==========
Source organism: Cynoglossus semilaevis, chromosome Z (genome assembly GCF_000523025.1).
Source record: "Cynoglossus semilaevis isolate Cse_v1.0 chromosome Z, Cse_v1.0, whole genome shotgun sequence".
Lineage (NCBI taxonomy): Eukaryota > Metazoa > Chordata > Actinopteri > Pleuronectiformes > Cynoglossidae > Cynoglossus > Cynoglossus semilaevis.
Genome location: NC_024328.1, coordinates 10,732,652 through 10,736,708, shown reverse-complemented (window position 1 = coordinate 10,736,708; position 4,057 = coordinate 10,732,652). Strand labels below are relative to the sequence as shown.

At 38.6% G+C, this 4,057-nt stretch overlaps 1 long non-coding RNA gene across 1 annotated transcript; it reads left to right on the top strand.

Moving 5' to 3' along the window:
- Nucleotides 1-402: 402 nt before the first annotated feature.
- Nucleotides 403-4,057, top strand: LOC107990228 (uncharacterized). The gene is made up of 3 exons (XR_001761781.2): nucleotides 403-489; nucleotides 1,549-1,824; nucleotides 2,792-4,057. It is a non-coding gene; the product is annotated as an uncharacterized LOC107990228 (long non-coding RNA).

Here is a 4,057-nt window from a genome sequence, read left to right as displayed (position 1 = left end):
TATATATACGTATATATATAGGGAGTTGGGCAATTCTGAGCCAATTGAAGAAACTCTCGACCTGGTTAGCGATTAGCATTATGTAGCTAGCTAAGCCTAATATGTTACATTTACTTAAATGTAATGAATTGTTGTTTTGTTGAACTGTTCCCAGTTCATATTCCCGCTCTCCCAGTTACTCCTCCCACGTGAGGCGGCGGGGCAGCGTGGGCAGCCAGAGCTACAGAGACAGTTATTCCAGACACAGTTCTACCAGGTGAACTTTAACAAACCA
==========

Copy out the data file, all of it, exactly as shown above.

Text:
Source organism: Cynoglossus semilaevis, chromosome Z (genome assembly GCF_000523025.1).
Source record: "Cynoglossus semilaevis isolate Cse_v1.0 chromosome Z, Cse_v1.0, whole genome shotgun sequence".
Lineage (NCBI taxonomy): Eukaryota > Metazoa > Chordata > Actinopteri > Pleuronectiformes > Cynoglossidae > Cynoglossus > Cynoglossus semilaevis.
Genome location: NC_024328.1, coordinates 10,732,652 through 10,736,708, shown reverse-complemented (window position 1 = coordinate 10,736,708; position 4,057 = coordinate 10,732,652). Strand labels below are relative to the sequence as shown.

At 38.6% G+C, this 4,057-nt stretch overlaps 1 long non-coding RNA gene across 1 annotated transcript; it reads left to right on the top strand.

Moving 5' to 3' along the window:
- Nucleotides 1-402: 402 nt before the first annotated feature.
- Nucleotides 403-4,057, top strand: LOC107990228 (uncharacterized). The gene is made up of 3 exons (XR_001761781.2): nucleotides 403-489; nucleotides 1,549-1,824; nucleotides 2,792-4,057. It is a non-coding gene; the product is annotated as an uncharacterized LOC107990228 (long non-coding RNA).

Here is a 4,057-nt window from a genome sequence, read left to right as displayed (position 1 = left end):
TATATATACGTATATATATAGGGAGTTGGGCAATTCTGAGCCAATTGAAGAAACTCTCGACCTGGTTAGCGATTAGCATTATGTAGCTAGCTAAGCCTAATATGTTACATTTACTTAAATGTAATGAATTGTTGTTTTGTTGAACTGTTCCCAGTTCATATTCCCGCTCTCCCAGTTACTCCTCCCACGTGAGGCGGCGGGGCAGCGTGGGCAGCCAGAGCTACAGAGACAGTTATTCCAGACACAGTTCTACCAGGTGAACTTTAACAAACCA